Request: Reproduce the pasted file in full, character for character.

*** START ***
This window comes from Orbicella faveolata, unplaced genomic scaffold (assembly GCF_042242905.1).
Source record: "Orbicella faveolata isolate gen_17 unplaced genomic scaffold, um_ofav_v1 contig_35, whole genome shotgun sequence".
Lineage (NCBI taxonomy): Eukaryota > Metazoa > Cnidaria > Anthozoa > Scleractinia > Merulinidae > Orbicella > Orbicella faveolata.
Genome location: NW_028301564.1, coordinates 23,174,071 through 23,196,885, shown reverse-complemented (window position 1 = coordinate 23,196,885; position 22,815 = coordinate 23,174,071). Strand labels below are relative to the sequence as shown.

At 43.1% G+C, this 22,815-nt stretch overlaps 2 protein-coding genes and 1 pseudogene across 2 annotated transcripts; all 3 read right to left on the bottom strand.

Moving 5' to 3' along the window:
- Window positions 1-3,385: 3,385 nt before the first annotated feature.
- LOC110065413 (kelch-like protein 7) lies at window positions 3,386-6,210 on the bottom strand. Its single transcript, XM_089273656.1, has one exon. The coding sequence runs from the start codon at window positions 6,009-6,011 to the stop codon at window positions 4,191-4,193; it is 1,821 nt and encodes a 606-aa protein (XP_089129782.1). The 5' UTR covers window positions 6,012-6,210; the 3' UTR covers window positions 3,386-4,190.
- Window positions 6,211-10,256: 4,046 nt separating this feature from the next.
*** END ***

This window comes from Orbicella faveolata, unplaced genomic scaffold (assembly GCF_042242905.1).
Source record: "Orbicella faveolata isolate gen_17 unplaced genomic scaffold, um_ofav_v1 contig_35, whole genome shotgun sequence".
Lineage (NCBI taxonomy): Eukaryota > Metazoa > Cnidaria > Anthozoa > Scleractinia > Merulinidae > Orbicella > Orbicella faveolata.
Genome location: NW_028301564.1, coordinates 23,174,071 through 23,196,885, shown reverse-complemented (window position 1 = coordinate 23,196,885; position 22,815 = coordinate 23,174,071). Strand labels below are relative to the sequence as shown.

At 43.1% G+C, this 22,815-nt stretch overlaps 2 protein-coding genes and 1 pseudogene across 2 annotated transcripts; all 3 read right to left on the bottom strand.

Moving 5' to 3' along the window:
- Window positions 1-3,385: 3,385 nt before the first annotated feature.
- LOC110065413 (kelch-like protein 7) lies at window positions 3,386-6,210 on the bottom strand. Its single transcript, XM_089273656.1, has one exon. The coding sequence runs from the start codon at window positions 6,009-6,011 to the stop codon at window positions 4,191-4,193; it is 1,821 nt and encodes a 606-aa protein (XP_089129782.1). The 5' UTR covers window positions 6,012-6,210; the 3' UTR covers window positions 3,386-4,190.
- Window positions 6,211-10,256: 4,046 nt separating this feature from the next.